Channy* is 15 years old and she comes from a big family with three brothers and two sisters. She is from the Kreung ethnic minority and her parents are farmers.
She has been staying at the Ban Lung dormitory high school in Ratanak Kiri for 2 years. Her class has 49 students including 22 female students.
"My dormitory room is a bit jammed with 14 students living together. However, I have promised myself that I would commit to learning until I graduate from high school,” she says. "I have received a scholarship from CARE for the last two years.
"CARE established a multilingual education school in my village. I studied at my village school until I graduated from grade 6. And then I continued my studies at grade 7 at the secondary school. I was fortunate and got selected as a scholarship student. My parents and I were very happy about this news. My parents are poor and cannot afford to support secondary education for their children. My scholarship helps them to ease that burden.
"CARE not only provides me with this scholarship but they established the primary multilingual school in my village, so that the children in my village could have a chance to learn. I am very happy about this and I want to be a teacher in the future, so that I can help the children in my village learn better.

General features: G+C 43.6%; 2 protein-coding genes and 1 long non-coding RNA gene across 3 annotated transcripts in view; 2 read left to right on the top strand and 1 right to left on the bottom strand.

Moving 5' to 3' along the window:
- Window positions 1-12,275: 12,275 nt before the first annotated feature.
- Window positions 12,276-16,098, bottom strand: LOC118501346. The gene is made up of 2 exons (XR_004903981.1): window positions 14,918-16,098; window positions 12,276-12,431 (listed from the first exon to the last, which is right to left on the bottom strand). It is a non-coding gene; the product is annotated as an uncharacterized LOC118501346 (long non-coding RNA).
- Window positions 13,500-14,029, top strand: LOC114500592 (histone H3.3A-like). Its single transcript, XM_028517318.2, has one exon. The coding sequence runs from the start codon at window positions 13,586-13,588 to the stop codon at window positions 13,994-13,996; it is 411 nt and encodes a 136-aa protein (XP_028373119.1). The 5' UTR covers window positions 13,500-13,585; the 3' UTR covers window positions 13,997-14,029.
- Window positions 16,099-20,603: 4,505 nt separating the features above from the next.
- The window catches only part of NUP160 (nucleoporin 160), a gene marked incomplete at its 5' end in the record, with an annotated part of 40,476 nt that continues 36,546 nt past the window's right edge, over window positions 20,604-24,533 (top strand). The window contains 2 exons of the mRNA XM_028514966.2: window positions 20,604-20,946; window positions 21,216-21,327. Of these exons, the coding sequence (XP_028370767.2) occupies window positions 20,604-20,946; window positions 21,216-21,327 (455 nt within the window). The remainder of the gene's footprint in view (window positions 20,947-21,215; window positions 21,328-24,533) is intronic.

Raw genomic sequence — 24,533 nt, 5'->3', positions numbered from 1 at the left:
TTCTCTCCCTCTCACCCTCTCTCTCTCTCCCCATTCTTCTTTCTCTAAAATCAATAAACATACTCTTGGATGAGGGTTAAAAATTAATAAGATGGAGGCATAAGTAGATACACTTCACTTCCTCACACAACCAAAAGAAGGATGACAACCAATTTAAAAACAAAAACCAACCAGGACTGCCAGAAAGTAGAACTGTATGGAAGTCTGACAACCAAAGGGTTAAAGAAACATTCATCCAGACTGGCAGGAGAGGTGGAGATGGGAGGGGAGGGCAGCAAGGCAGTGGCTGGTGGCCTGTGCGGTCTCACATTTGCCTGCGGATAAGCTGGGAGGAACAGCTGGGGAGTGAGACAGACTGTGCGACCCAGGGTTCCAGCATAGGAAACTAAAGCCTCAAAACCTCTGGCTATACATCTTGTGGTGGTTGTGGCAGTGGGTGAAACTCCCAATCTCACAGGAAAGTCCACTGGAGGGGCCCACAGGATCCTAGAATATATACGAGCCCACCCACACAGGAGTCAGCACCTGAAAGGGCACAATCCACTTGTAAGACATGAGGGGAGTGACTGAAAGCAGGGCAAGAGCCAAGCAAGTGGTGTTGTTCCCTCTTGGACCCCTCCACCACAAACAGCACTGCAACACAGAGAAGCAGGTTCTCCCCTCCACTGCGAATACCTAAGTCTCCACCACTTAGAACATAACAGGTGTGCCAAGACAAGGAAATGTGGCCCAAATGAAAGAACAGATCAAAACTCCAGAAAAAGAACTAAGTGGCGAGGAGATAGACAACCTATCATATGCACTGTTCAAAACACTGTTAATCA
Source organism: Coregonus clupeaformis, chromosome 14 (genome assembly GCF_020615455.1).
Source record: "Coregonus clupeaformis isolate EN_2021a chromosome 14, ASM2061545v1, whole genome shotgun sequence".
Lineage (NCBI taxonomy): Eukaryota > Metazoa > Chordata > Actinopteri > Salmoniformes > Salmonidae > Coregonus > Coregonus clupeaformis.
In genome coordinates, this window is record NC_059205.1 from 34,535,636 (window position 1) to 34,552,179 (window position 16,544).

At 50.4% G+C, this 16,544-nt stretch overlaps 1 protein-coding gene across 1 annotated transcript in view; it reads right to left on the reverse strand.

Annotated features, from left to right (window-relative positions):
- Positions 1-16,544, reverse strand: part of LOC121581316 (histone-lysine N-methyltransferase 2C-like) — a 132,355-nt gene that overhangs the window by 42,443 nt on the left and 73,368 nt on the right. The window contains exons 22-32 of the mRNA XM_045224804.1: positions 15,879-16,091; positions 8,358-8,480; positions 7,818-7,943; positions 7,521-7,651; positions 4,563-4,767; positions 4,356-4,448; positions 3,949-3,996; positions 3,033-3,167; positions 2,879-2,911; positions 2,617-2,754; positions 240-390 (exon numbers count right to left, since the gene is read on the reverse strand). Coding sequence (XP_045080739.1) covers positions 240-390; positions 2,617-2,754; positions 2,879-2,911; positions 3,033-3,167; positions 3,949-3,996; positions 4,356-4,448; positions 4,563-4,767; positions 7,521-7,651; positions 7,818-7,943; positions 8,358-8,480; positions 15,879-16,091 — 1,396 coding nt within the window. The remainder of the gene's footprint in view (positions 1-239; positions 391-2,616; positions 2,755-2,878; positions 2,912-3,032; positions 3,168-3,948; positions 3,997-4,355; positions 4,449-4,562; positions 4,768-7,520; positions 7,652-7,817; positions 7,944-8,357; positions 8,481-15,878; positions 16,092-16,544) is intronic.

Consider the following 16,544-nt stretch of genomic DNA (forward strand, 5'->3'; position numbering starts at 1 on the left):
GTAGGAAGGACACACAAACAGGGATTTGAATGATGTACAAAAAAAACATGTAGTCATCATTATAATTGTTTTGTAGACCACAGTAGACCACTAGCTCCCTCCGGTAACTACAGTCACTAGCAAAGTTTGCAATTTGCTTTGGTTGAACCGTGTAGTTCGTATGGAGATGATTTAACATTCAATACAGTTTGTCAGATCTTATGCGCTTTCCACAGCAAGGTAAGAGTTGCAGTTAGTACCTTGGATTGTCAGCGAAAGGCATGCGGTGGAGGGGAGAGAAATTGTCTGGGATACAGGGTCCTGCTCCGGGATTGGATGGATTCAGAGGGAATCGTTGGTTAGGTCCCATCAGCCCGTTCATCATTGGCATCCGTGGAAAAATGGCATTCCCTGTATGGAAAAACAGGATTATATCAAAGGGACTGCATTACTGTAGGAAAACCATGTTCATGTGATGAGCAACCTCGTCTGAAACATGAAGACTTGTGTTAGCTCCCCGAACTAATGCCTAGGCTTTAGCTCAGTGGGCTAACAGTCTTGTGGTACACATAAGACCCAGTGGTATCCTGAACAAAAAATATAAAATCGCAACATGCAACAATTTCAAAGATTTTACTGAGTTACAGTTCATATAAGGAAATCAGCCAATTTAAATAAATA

"Although the distance from home to school is 22 kilometres, I have committed to learn until I graduate from high school. Some of my friends have stopped learning because they do not have enough money to support their study, but I do not want to quit like them. I want to be a knowledgeable person. My favorite subjects are mathematics, Khmer literature and biology because the teachers are friendly, sociable and committed to their work as teachers.
"The way of learning in primary school is different from lower secondary school. In primary school, my teachers speak my home language from grade 1 to 3 so I could understand it and from 4 to 6 teachers speak the Khmer language, but help to explain sometimes in the home as well. But at lower secondary school, the teachers are all Khmer teachers and they speak the national language only.
"I sometimes feel bored, however, I have overcome this by focusing on the explanation of the teachers and if I still do not understand, I ask them for more explanation at the end of the session. Sometimes, I ask support from my friends to help me until I am clear. I am committed to studying hard.
"This scholarship has helped me a lot. It saves time organising food when I finish class. The scholarship has improved my learning results. The scholarship does not only support me the food but also my learning materials and uniform.
These activities are part of the Education for Ethnic Minorities project, which is supported by the Australian Government and many other private donors.